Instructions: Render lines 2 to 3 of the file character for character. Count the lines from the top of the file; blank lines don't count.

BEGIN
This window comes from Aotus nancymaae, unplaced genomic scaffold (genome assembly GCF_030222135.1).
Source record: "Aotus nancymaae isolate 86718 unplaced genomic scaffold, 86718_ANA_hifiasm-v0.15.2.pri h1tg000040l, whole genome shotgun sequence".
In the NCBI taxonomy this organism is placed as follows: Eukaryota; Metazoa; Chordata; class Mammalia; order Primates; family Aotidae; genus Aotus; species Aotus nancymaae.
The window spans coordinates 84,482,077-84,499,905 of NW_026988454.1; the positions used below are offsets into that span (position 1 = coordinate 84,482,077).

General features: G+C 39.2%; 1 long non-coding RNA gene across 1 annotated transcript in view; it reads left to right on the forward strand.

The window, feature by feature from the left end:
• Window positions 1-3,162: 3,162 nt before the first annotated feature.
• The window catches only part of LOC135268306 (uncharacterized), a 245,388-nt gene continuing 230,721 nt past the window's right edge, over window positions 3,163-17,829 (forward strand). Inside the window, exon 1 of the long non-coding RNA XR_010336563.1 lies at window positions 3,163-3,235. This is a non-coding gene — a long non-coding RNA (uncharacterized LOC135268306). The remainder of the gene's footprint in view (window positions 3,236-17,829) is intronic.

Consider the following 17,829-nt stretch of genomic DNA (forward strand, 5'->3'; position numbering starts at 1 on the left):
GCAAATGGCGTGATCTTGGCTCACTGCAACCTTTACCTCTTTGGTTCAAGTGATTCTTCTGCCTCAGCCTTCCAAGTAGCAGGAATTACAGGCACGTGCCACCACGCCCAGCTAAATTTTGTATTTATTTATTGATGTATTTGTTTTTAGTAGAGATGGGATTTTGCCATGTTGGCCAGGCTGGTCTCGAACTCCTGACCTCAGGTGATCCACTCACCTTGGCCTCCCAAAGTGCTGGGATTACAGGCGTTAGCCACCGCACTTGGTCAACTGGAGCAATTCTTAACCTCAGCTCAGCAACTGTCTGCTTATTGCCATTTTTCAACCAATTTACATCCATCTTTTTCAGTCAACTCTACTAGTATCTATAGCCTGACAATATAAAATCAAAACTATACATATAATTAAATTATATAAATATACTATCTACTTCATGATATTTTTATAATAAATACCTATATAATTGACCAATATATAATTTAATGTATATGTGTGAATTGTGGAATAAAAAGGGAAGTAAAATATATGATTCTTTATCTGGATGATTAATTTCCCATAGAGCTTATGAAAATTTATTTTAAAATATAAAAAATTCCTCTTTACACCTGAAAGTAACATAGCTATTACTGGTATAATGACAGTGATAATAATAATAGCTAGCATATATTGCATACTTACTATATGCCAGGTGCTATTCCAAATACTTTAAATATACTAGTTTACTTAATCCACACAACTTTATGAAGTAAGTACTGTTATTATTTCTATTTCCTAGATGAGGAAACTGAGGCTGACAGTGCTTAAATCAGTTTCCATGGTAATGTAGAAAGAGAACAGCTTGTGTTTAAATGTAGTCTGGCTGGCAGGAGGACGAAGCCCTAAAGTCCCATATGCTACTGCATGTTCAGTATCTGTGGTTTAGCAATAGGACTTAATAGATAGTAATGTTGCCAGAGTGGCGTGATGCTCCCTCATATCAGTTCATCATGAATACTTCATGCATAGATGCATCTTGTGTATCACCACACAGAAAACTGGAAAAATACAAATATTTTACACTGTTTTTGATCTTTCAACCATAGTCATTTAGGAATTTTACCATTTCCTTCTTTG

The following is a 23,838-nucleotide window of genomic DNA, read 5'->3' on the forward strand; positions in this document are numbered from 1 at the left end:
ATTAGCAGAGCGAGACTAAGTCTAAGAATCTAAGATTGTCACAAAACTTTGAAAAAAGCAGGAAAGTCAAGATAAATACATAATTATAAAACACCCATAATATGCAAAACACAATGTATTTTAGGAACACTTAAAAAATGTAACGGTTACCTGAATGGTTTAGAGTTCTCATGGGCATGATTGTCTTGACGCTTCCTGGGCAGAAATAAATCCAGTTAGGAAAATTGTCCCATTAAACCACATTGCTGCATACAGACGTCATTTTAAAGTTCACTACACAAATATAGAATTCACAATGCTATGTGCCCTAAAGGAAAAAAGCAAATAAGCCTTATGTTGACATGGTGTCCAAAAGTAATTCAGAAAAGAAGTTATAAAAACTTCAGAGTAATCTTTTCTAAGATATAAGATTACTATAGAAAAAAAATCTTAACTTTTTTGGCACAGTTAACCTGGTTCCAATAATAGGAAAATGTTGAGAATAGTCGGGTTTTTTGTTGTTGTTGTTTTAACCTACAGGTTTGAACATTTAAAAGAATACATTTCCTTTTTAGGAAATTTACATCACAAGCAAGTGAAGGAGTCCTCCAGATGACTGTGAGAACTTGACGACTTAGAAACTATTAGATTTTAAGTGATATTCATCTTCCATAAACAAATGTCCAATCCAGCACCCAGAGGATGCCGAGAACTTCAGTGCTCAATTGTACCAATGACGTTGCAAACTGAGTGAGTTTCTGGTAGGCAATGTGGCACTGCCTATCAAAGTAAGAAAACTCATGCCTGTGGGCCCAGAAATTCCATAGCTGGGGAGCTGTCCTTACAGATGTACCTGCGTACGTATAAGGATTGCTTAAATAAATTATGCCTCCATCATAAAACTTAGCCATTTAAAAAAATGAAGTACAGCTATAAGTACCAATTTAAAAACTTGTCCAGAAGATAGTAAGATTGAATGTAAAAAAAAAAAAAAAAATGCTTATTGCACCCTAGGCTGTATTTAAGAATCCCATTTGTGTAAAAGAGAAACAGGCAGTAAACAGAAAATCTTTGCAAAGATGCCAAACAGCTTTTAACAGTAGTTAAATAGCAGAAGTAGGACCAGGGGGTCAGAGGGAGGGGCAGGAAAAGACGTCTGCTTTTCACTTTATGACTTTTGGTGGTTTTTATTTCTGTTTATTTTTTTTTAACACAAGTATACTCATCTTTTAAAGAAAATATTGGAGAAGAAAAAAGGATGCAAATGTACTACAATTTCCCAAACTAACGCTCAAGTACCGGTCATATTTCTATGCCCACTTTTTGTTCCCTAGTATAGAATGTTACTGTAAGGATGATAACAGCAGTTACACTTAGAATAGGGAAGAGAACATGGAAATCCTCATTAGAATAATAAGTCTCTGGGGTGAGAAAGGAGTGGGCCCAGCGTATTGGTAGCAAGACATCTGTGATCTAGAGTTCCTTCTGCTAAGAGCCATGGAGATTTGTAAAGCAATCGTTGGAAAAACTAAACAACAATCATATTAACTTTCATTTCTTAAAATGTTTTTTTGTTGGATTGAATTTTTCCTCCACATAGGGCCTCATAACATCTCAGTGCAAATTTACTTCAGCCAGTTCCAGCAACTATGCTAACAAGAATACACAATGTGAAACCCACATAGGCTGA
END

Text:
Source record: "Aotus nancymaae isolate 86718 unplaced genomic scaffold, 86718_ANA_hifiasm-v0.15.2.pri h1tg000040l, whole genome shotgun sequence".
In the NCBI taxonomy this organism is placed as follows: Eukaryota; Metazoa; Chordata; class Mammalia; order Primates; family Aotidae; genus Aotus; species Aotus nancymaae.